Explorer Bart Hogan stands at an entrance to the Cheve cave in Mexico. Author James M. Tabor writes about a 2004 expedition through the Cheve supercave in his new book Blind Descent. Photo: Frank Abbato
Add this to the list of why I'm afraid to go spelunking:
Drowning, poisonous gas inhalation and electrocution are perils of journeying through a supercave. Tabor says there are more than 50 ways for a person to die during these explorations.
There's also a danger of developing an illness known as "the rapture" — an extreme reaction to darkness and depth. Those who have suffered from it describe it as being similar to an anxiety attack while on methamphetamines.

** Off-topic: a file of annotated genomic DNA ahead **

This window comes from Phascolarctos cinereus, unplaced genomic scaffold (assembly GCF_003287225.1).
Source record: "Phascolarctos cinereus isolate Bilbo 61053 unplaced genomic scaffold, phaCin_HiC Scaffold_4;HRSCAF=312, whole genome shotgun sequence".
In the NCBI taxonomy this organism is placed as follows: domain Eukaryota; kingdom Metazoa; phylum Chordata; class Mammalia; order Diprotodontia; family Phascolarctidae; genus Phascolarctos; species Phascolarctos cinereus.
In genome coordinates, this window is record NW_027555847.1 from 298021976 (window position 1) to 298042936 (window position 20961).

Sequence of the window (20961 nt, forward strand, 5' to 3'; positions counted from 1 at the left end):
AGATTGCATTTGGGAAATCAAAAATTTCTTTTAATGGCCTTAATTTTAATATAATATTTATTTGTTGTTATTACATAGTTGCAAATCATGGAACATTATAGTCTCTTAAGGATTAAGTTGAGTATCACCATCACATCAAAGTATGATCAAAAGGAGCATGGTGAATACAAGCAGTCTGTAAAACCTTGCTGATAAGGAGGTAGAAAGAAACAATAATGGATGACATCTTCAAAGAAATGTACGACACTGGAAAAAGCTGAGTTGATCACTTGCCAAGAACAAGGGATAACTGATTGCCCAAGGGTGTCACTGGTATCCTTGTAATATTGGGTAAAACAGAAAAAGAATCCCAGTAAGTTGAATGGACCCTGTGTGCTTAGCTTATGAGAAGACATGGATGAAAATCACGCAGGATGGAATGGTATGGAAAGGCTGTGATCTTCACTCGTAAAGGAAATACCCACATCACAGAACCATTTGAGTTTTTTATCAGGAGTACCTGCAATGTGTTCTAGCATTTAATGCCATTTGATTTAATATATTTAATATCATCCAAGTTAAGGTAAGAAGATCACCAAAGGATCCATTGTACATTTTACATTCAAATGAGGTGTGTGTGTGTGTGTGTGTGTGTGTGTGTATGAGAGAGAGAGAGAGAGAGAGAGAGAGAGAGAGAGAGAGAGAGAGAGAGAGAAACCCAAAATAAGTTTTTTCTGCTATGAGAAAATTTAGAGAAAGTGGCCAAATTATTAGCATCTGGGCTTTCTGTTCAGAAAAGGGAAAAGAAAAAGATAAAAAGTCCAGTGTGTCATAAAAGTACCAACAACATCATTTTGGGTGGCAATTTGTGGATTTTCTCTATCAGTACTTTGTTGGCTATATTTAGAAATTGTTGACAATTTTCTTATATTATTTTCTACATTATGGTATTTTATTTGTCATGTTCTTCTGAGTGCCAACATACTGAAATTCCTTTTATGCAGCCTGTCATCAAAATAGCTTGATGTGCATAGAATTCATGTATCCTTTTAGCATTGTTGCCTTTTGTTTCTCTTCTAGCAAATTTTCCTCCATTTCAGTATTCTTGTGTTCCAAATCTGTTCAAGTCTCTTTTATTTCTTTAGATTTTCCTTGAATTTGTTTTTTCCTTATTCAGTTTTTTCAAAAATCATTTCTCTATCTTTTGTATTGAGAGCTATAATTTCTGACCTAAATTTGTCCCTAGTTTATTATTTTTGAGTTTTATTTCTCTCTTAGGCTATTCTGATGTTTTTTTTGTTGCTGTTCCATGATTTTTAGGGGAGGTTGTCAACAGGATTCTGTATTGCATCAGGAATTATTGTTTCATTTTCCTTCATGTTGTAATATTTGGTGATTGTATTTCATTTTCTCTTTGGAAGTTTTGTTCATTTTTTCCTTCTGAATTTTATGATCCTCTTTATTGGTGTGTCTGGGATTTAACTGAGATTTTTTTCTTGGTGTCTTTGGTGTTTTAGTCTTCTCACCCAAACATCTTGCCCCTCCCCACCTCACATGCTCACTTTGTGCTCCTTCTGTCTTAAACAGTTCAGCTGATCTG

"At some level, everyone's brain will start to say, 'I don't belong here. This is a very dangerous place.' It's an ancient primordial instinct and it just says, 'You have to get me out of here, right now,'" Tabor explains.
Guy Raz of NPR's All Things Considered has a fantastic interview with James Tabor about his new book Blind Descent, which describes the quest to find the deepest cave on Earth: http://www.npr.org/templates/story/story.php?storyId=127937159